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Old 11-15-2006, 02:55 PM curdledvomit is offline  
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why the fuck was this unlocked


NOTHING IS GOING TO HAPPEN
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Old 11-15-2006, 02:55 PM growler is offline  
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WORDS!!
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Old 11-15-2006, 02:55 PM camelmix is offline  
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curdledvomit
 
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[quote=popnfresh6298;19927976]why the fuck was this unlocked


snipquote]


cause it is informational and if you don't like it don't click.

go be cute in the KC
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how about a nice hot steaming bowl of STFU!

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Squid posted..."curdledvomit is the first +10k guy i actually care about"

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Old 11-15-2006, 03:04 PM curdledvomit is offline  
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you are reaching JoePits levels of paranoia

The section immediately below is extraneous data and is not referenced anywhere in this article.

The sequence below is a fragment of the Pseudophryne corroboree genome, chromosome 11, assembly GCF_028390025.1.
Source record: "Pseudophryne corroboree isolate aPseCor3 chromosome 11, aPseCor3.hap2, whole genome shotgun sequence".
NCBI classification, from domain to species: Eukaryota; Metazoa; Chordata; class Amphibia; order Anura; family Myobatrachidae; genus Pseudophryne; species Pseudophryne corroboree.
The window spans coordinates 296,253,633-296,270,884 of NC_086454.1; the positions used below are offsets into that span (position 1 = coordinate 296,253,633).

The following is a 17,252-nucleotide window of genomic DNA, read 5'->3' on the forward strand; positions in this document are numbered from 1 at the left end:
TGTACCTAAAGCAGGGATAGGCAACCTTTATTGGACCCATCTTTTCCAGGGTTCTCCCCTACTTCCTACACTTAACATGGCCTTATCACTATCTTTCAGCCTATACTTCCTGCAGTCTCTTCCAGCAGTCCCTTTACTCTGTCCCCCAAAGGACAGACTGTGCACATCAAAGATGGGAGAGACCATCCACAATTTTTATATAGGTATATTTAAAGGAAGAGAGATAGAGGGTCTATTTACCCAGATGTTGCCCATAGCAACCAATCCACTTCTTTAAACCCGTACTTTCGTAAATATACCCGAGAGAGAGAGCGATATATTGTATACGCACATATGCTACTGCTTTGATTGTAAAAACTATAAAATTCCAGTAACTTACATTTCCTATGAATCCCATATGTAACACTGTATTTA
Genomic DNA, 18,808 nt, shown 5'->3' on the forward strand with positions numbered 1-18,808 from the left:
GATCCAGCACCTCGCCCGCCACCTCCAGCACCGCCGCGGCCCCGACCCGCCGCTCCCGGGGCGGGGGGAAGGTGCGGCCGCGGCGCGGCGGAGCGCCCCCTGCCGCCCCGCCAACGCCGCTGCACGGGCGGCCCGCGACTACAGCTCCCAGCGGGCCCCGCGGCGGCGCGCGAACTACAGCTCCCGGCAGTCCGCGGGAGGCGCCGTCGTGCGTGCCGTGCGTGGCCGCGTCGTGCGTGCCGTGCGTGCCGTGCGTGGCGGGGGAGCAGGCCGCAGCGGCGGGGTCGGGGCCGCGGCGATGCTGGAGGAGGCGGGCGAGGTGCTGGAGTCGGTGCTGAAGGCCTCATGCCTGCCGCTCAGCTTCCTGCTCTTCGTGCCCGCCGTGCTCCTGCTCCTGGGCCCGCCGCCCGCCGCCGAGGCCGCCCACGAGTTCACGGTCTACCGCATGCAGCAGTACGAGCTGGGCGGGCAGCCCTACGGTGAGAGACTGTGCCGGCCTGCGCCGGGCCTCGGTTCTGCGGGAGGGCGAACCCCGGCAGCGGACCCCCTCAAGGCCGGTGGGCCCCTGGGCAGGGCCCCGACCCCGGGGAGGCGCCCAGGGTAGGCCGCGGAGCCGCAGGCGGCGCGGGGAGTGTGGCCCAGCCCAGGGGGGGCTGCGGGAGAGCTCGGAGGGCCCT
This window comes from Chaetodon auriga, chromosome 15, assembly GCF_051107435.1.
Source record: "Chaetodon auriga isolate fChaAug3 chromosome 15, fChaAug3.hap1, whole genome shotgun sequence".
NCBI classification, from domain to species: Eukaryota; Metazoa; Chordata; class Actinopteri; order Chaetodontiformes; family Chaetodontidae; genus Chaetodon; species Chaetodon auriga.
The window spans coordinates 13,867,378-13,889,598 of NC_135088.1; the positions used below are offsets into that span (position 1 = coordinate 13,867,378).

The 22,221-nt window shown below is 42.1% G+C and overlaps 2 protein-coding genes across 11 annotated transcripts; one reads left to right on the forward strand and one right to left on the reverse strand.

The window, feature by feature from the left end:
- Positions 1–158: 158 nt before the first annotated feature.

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Old 11-15-2006, 03:14 PM Tenacious N is offline  
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Quote:
Originally Posted by Tenacious N View Post
you are reaching JoePits levels of paranoia

Who said I was parinoid? I mean its in the news every day, Fox,ABC,NBC,CBS,CNN...pick a channel.

I am just passing on what I think is important for people to know , and Lord knows this place needs help.
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how about a nice hot steaming bowl of STFU!

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Squid posted..."curdledvomit is the first +10k guy i actually care about"

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Old 11-15-2006, 03:16 PM curdledvomit is offline